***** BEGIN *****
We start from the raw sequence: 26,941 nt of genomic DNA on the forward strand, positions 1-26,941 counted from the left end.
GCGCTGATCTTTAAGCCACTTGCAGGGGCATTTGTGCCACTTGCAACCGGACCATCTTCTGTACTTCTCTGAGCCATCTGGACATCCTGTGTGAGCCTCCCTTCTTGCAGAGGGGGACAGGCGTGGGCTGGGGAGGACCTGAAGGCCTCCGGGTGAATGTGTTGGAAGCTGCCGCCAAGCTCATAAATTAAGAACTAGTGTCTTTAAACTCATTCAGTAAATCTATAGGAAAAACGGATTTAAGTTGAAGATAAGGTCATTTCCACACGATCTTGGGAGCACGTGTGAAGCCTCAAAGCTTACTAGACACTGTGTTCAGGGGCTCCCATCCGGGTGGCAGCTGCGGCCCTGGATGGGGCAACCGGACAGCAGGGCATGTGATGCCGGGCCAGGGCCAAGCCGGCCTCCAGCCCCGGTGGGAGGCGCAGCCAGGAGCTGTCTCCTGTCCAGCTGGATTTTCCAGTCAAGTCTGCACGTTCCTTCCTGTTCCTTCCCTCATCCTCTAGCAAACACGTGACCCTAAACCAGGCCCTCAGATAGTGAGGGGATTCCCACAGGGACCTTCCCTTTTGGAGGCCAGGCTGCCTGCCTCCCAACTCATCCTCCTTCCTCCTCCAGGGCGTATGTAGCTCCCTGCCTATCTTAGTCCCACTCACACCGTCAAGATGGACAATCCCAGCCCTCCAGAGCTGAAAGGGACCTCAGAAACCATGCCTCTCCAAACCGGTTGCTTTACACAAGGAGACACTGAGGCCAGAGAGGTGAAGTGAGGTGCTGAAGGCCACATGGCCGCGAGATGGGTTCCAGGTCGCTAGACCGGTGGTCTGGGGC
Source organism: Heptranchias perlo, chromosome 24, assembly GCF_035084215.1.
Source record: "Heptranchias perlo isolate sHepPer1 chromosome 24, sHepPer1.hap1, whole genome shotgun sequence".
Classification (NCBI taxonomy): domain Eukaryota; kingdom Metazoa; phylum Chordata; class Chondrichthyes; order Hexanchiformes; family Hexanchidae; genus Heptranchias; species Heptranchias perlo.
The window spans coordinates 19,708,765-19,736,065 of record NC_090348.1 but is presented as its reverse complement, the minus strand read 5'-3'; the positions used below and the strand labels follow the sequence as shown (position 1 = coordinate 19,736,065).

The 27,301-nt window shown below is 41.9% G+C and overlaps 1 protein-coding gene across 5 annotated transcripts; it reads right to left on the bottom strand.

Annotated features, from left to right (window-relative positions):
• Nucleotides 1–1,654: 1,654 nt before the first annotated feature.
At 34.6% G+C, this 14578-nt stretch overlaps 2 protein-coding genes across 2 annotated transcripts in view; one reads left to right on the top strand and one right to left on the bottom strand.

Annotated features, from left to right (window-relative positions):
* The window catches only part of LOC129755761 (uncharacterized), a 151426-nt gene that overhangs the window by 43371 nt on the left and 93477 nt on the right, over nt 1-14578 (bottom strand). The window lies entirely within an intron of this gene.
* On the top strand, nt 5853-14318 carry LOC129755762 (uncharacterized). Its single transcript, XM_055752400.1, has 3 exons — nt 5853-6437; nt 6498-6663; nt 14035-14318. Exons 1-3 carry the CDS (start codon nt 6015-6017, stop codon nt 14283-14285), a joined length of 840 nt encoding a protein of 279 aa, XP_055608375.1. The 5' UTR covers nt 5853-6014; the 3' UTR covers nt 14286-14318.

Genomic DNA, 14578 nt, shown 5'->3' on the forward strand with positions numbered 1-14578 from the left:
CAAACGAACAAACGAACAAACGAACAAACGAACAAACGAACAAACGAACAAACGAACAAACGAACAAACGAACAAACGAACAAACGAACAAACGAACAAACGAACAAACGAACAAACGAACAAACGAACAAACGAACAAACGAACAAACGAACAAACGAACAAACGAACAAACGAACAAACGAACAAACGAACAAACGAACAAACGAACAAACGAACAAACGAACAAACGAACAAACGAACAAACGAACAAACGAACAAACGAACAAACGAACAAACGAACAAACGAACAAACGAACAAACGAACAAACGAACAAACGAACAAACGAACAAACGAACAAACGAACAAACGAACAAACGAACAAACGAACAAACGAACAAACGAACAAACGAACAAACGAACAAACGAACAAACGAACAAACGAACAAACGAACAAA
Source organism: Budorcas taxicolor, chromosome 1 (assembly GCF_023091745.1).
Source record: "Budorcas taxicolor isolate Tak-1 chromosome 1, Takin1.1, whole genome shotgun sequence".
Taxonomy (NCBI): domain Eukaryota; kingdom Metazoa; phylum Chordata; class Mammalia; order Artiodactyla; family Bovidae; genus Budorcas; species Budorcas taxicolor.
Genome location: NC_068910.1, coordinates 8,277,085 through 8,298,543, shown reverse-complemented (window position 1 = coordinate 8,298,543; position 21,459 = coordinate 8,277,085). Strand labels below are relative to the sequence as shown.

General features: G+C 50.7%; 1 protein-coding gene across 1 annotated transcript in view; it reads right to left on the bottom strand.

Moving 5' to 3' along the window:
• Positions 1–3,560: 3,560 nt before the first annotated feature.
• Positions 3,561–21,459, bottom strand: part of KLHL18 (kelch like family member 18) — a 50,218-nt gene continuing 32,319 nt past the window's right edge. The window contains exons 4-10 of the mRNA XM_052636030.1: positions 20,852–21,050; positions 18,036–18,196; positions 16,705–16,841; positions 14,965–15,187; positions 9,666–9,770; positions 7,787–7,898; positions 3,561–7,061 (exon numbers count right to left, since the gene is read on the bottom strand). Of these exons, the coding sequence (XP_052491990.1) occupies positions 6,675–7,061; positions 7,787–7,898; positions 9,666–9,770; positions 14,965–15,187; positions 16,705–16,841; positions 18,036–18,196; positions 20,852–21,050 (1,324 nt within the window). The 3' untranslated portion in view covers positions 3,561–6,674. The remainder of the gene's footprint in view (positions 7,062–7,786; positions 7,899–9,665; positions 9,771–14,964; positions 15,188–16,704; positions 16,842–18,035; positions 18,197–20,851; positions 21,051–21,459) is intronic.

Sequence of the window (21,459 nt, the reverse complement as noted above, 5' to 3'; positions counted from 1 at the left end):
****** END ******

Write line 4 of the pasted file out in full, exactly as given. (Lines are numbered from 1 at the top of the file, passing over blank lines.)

Source record: "Heptranchias perlo isolate sHepPer1 chromosome 24, sHepPer1.hap1, whole genome shotgun sequence".